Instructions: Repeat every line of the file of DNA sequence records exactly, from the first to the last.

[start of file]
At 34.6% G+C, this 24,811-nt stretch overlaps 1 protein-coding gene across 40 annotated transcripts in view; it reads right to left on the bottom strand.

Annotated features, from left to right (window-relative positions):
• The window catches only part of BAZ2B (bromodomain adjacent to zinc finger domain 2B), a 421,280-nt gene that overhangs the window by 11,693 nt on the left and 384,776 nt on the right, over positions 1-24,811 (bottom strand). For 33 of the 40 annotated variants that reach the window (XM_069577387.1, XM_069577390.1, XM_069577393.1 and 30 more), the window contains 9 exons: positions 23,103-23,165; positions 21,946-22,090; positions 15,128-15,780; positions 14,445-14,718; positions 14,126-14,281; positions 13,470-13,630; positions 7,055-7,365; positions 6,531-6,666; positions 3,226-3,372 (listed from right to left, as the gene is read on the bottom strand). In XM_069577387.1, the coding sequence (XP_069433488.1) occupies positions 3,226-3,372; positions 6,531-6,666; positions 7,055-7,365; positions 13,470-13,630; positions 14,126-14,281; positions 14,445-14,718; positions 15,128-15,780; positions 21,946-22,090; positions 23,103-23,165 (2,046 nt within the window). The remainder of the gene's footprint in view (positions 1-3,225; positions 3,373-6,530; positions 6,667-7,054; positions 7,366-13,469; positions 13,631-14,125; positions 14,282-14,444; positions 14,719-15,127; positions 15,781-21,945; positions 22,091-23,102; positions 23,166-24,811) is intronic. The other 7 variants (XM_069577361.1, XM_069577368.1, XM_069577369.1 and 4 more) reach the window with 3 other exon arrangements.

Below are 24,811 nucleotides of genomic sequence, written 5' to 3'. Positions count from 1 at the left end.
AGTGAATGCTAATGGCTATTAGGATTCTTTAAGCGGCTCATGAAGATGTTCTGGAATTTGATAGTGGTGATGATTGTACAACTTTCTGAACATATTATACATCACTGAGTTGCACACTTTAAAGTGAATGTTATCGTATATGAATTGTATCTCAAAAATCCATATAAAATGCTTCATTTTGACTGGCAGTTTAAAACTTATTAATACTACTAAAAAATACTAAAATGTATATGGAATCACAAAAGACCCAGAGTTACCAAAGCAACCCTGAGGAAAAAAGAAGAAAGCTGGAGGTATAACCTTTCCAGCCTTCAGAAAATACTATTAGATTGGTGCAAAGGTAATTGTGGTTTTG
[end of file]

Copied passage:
At 34.6% G+C, this 24,811-nt stretch overlaps 1 protein-coding gene across 40 annotated transcripts in view; it reads right to left on the bottom strand.

Annotated features, from left to right (window-relative positions):
• The window catches only part of BAZ2B (bromodomain adjacent to zinc finger domain 2B), a 421,280-nt gene that overhangs the window by 11,693 nt on the left and 384,776 nt on the right, over positions 1-24,811 (bottom strand). For 33 of the 40 annotated variants that reach the window (XM_069577387.1, XM_069577390.1, XM_069577393.1 and 30 more), the window contains 9 exons: positions 23,103-23,165; positions 21,946-22,090; positions 15,128-15,780; positions 14,445-14,718; positions 14,126-14,281; positions 13,470-13,630; positions 7,055-7,365; positions 6,531-6,666; positions 3,226-3,372 (listed from right to left, as the gene is read on the bottom strand). In XM_069577387.1, the coding sequence (XP_069433488.1) occupies positions 3,226-3,372; positions 6,531-6,666; positions 7,055-7,365; positions 13,470-13,630; positions 14,126-14,281; positions 14,445-14,718; positions 15,128-15,780; positions 21,946-22,090; positions 23,103-23,165 (2,046 nt within the window). The remainder of the gene's footprint in view (positions 1-3,225; positions 3,373-6,530; positions 6,667-7,054; positions 7,366-13,469; positions 13,631-14,125; positions 14,282-14,444; positions 14,719-15,127; positions 15,781-21,945; positions 22,091-23,102; positions 23,166-24,811) is intronic. The other 7 variants (XM_069577361.1, XM_069577368.1, XM_069577369.1 and 4 more) reach the window with 3 other exon arrangements.

Below are 24,811 nucleotides of genomic sequence, written 5' to 3'. Positions count from 1 at the left end.
AGTGAATGCTAATGGCTATTAGGATTCTTTAAGCGGCTCATGAAGATGTTCTGGAATTTGATAGTGGTGATGATTGTACAACTTTCTGAACATATTATACATCACTGAGTTGCACACTTTAAAGTGAATGTTATCGTATATGAATTGTATCTCAAAAATCCATATAAAATGCTTCATTTTGACTGGCAGTTTAAAACTTATTAATACTACTAAAAAATACTAAAATGTATATGGAATCACAAAAGACCCAGAGTTACCAAAGCAACCCTGAGGAAAAAAGAAGAAAGCTGGAGGTATAACCTTTCCAGCCTTCAGAAAATACTATTAGATTGGTGCAAAGGTAATTGTGGTTTTG